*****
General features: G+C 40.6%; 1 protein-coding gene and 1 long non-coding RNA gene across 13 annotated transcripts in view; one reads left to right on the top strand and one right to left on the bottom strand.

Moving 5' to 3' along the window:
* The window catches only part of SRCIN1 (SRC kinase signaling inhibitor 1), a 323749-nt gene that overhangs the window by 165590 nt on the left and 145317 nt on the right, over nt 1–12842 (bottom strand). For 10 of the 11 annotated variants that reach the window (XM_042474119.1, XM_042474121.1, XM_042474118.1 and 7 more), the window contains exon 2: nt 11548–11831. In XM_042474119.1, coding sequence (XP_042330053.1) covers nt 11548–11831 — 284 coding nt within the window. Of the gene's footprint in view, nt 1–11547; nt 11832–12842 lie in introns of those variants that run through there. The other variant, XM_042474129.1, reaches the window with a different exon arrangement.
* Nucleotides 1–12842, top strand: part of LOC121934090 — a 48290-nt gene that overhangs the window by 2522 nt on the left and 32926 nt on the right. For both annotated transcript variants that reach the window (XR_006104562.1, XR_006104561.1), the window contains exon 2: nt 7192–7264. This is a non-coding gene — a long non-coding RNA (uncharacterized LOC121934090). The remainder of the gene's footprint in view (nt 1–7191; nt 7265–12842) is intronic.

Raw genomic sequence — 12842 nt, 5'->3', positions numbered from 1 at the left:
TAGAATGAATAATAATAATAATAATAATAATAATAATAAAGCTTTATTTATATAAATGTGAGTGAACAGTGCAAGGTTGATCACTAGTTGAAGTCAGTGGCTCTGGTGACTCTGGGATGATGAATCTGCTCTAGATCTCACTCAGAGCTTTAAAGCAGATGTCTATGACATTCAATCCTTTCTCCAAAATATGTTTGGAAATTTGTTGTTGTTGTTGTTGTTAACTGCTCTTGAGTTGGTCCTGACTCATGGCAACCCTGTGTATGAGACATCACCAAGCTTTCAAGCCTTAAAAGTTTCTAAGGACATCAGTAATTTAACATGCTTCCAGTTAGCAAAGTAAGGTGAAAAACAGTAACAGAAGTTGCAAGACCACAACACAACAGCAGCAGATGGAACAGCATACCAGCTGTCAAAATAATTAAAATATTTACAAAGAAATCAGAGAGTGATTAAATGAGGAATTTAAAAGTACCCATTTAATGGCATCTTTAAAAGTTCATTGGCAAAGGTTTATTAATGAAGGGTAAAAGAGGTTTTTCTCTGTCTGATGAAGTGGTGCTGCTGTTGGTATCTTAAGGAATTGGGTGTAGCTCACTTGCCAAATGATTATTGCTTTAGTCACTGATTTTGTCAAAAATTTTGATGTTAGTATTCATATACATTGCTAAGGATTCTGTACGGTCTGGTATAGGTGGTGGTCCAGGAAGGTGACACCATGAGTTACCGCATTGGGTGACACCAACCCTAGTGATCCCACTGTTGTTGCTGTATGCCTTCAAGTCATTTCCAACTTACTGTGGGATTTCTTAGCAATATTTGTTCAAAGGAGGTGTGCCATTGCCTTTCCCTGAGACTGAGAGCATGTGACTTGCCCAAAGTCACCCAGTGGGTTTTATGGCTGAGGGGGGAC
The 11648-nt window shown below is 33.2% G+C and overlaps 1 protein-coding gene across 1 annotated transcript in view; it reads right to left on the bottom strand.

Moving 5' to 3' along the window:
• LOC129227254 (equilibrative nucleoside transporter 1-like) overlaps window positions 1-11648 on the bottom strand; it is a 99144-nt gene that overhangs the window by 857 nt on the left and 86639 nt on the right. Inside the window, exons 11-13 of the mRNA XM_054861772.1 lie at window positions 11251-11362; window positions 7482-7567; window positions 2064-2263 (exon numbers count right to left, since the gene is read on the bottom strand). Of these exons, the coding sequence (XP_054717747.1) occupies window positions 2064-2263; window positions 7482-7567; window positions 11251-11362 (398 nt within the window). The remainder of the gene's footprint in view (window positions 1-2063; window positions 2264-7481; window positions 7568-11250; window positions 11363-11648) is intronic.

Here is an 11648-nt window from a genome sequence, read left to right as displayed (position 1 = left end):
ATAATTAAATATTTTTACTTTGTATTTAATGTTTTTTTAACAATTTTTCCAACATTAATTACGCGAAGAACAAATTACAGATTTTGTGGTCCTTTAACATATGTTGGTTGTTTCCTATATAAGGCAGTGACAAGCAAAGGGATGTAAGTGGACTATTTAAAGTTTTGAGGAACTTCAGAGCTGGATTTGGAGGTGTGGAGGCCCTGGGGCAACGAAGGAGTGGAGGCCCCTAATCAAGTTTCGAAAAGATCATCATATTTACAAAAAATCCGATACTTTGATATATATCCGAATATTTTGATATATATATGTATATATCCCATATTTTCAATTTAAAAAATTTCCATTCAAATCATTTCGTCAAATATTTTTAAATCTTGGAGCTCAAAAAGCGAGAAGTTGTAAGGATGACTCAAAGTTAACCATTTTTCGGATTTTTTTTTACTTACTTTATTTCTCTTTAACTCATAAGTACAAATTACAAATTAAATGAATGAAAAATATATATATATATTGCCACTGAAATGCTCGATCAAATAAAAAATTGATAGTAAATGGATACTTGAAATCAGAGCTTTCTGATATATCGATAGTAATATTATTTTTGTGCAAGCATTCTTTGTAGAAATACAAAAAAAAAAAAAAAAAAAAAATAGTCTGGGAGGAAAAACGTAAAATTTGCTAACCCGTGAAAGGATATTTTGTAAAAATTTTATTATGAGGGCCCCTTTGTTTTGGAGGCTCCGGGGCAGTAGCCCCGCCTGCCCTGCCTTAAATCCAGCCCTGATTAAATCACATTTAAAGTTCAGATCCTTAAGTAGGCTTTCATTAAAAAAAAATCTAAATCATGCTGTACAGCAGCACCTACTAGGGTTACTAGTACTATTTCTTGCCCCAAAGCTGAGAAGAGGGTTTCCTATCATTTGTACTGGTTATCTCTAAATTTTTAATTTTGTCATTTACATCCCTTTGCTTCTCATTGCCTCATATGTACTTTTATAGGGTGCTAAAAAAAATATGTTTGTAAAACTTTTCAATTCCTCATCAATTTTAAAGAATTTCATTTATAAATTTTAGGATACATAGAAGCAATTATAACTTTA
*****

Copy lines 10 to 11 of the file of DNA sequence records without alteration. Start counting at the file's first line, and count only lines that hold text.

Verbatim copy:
Here is an 11648-nt window from a genome sequence, read left to right as displayed (position 1 = left end):
ATAATTAAATATTTTTACTTTGTATTTAATGTTTTTTTAACAATTTTTCCAACATTAATTACGCGAAGAACAAATTACAGATTTTGTGGTCCTTTAACATATGTTGGTTGTTTCCTATATAAGGCAGTGACAAGCAAAGGGATGTAAGTGGACTATTTAAAGTTTTGAGGAACTTCAGAGCTGGATTTGGAGGTGTGGAGGCCCTGGGGCAACGAAGGAGTGGAGGCCCCTAATCAAGTTTCGAAAAGATCATCATATTTACAAAAAATCCGATACTTTGATATATATCCGAATATTTTGATATATATATGTATATATCCCATATTTTCAATTTAAAAAATTTCCATTCAAATCATTTCGTCAAATATTTTTAAATCTTGGAGCTCAAAAAGCGAGAAGTTGTAAGGATGACTCAAAGTTAACCATTTTTCGGATTTTTTTTTACTTACTTTATTTCTCTTTAACTCATAAGTACAAATTACAAATTAAATGAATGAAAAATATATATATATATTGCCACTGAAATGCTCGATCAAATAAAAAATTGATAGTAAATGGATACTTGAAATCAGAGCTTTCTGATATATCGATAGTAATATTATTTTTGTGCAAGCATTCTTTGTAGAAATACAAAAAAAAAAAAAAAAAAAAAATAGTCTGGGAGGAAAAACGTAAAATTTGCTAACCCGTGAAAGGATATTTTGTAAAAATTTTATTATGAGGGCCCCTTTGTTTTGGAGGCTCCGGGGCAGTAGCCCCGCCTGCCCTGCCTTAAATCCAGCCCTGATTAAATCACATTTAAAGTTCAGATCCTTAAGTAGGCTTTCATTAAAAAAAAATCTAAATCATGCTGTACAGCAGCACCTACTAGGGTTACTAGTACTATTTCTTGCCCCAAAGCTGAGAAGAGGGTTTCCTATCATTTGTACTGGTTATCTCTAAATTTTTAATTTTGTCATTTACATCCCTTTGCTTCTCATTGCCTCATATGTACTTTTATAGGGTGCTAAAAAAAATATGTTTGTAAAACTTTTCAATTCCTCATCAATTTTAAAGAATTTCATTTATAAATTTTAGGATACATAGAAGCAATTATAACTTTA